Sacheon, South Korea - Forget death and taxes. Probably the surest thing in aerospace these days is that South Korea will want serious technology transfer in any major military equipment order.
The country’s manufacturers are increasingly confident in their ability to win manufacturing contracts without the compulsion of offsets. More and more, they and the government want the know-how behind the systems that the country buys, with the aim of making the next generation themselves.
In an classic example of that process, the planned Korea Attack Helicopter (KAH) might end up as an amalgam of European, South Korean and U.S. technology if Boeing, as looks likely, wins Seoul’s separate AH-X rotorcraft for 36 heavy attack rotorcraft.
With a request for proposals likely within months, the other competitors for the AH-X competition are expected to be Eurocopter, offering the Tiger; Bell with the AH-1Z Viper; and Turkish Aerospace Industries (TAI) and AgustaWestland with the T-129, a derivative of the A129 Mangusta.
The South Korean army wants the Apache, say local and U.S. officials in government and industry. It has been trying to buy the aircraft for more than a decade, and its keenness has only risen with the transfer of U.S. Army Apaches (AH-64) from the peninsula to Iraq two years ago. While the preference of the South Korean forces is not always decisive in a country that often puts industrial development first, two factors are reinforcing Boeing’s already high chances.
One of those is the transfer of Apache airframe manufacturing to Korea Aerospace Industries (KAI), which is shaping up as the national helicopter champion. KAI will build airframes for U.S. Army Apaches whether the country buys the aircraft or not, but South Korean orders will add to the orderbook.
A second factor is the definition of the indigenous Korean Attack Helicopter as an aircraft of about 5 metric ton—uncomfortably close to the gross weight of all of the AH-X competitors except for the 8-ton Apache.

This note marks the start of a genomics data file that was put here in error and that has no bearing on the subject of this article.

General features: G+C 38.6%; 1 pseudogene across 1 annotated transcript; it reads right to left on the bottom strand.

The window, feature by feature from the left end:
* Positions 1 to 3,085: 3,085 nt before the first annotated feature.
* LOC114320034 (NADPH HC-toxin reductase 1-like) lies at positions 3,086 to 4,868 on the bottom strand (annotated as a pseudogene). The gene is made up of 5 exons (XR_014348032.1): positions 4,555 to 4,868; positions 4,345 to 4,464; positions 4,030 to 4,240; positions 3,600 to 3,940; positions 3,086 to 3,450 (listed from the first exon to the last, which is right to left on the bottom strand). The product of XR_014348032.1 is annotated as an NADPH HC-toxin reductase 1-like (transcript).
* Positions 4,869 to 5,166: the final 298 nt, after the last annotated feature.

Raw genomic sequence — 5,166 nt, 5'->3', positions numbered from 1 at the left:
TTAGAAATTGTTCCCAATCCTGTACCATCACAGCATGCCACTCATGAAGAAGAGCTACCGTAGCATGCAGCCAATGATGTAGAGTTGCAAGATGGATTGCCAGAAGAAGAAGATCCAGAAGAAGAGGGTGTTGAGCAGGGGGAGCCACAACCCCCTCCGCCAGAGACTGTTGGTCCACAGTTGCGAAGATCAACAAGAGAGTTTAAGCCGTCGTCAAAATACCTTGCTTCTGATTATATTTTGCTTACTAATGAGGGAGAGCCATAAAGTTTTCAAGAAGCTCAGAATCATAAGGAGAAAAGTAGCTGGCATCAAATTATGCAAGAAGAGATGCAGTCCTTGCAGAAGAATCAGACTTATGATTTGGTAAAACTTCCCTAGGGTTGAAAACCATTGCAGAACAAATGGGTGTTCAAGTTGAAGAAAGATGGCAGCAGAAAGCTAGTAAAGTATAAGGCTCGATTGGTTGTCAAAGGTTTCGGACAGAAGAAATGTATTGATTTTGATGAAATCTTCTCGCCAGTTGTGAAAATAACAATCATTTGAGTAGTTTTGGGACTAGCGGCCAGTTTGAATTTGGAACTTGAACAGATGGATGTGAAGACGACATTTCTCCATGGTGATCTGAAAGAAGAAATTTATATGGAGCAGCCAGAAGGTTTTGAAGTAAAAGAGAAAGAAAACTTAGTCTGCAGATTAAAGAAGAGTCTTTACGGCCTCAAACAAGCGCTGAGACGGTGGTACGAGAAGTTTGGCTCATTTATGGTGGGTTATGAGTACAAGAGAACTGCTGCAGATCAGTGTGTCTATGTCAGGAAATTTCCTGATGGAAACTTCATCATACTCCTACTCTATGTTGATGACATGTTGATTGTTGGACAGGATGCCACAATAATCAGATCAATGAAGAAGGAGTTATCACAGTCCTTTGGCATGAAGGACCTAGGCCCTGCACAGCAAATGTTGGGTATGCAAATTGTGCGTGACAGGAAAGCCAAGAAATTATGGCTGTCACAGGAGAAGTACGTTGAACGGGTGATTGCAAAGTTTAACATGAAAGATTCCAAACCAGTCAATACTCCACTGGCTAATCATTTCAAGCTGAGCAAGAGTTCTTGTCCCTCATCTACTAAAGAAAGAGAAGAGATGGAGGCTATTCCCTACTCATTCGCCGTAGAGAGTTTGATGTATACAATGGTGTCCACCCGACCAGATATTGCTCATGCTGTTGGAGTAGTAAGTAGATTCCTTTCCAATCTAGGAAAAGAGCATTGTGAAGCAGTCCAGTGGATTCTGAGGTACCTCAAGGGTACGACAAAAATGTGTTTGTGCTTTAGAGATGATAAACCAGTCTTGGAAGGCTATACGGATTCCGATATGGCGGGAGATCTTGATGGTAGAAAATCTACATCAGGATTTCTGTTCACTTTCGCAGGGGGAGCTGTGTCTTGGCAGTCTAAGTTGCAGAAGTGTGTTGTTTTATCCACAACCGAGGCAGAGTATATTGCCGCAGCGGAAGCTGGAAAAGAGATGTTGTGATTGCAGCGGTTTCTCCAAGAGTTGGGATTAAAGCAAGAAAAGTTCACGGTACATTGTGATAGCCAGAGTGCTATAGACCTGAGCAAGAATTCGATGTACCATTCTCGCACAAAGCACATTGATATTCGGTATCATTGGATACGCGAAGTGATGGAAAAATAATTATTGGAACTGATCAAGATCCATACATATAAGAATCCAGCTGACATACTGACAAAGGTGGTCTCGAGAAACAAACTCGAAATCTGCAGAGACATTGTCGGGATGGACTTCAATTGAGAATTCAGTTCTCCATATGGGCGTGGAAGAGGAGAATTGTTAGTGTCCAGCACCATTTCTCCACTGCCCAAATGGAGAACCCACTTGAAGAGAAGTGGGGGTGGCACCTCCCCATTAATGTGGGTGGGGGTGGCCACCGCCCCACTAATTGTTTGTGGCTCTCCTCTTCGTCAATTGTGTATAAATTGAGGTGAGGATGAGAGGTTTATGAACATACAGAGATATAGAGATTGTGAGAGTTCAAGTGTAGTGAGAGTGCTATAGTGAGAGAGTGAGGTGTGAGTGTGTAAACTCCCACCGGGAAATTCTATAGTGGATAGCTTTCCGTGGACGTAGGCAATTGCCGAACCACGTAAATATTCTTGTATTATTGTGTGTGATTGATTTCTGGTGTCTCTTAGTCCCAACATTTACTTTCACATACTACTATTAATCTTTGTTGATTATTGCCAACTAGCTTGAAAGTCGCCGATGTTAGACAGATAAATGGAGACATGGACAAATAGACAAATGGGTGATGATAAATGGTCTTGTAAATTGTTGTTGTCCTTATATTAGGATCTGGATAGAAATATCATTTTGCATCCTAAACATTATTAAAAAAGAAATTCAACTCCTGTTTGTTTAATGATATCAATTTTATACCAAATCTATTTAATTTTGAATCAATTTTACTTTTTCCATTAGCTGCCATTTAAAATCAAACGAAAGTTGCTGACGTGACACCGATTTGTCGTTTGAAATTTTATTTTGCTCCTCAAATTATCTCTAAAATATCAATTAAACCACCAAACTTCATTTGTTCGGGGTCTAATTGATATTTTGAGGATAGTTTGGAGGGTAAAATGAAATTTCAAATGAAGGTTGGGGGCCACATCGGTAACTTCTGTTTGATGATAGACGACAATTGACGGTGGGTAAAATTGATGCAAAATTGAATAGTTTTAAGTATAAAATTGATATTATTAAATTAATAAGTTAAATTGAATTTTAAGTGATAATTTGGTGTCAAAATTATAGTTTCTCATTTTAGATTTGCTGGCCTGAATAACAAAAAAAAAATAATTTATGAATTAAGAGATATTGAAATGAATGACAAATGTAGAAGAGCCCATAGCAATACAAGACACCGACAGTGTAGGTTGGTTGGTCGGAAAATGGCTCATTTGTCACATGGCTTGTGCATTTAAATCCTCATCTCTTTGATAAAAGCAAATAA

Boeing’s approach to the offset requirement is to suggest the integration of Apache avionics on the KAH. As the U.S. government urges South Korea to put priority on interoperability with U.S. forces on the peninsula—and therefore choose the Apache—Boeing is stressing the value of the KAH being able to operate with its helicopter. Integration of U.S. weapons, such as the Lockheed Martin AGM-114 Hellfire air-to-surface missile, would also be simplified by moving systems from the Apache to the KAH.
Each of the other likely bidders brings important advantages. South Korea and Turkey have a developing military-industrial relationship that would be further promoted by the choice of TAI and AgustaWestland. The army already operates earlier versions of the AH-1, so that type should offer attractively low costs at entry into service. And Eurocopter, already a partner with KAI in developing the Surion transport under the Korean Utility Helicopter (KUH) program, is well positioned to link its AH-X offer to codevelopment of the KAH. Moreover, all of those manufacturers can offer aircraft designed for NATO standards, somewhat diminishing Boeing’s claimed advantage in high levels of interoperability.
The Defense Acquisition Program Agency is expected to issue a request for proposals in January 2012, with responses due by April, selection in July and a contract in October.
A key part of the mission is the destruction of North Korean special forces attempting to infiltrate coastal or land borders, says an industry executive. The KAH, replacing OH-6s and AH-1s, will perform a broader close support and reconnaissance role. Under the influence of the industry ministry, called the Ministry of Knowledge Economy, it will be designed with a cabin of up to eight seats so it can be easily transformed into a civil transport. Marketed internationally with the Surion, it would help establish a South Korean helicopter export industry.
A Boeing executive says the company is not interested in taking a risk-sharing role on the KAH. So even if the company wins AH-X, KAI, the selected South Korean manufacturer, will have to work with another partner, such as Eurocopter, for the airframe and dynamics of KAH.
The transfer of Apache structural work to KAI’s plant here is emblematic of the country’s mastery of manufacturing and helps explain its determination to move on to developing aircraft. A Boeing official says the Korean company hit quality targets almost from the beginning of its Apache program. Judged against such metrics as tolerances, finish and precision of fasteners, the helicopter bodies were delivered to an unusually high standard, he says.
Airframe production is due to rise to five from three a month as the remanufacturing of U.S. Army Apaches ramps up. A KAI official says the company has the workers and space for the expansion but will need new tools. It plans to design some that it expects will cut production costs.
So far in the program it has introduced tools for making subassemblies that are positioned vertically instead of horizontally, as before. They are easier to work with and save space, says a KAI production engineer.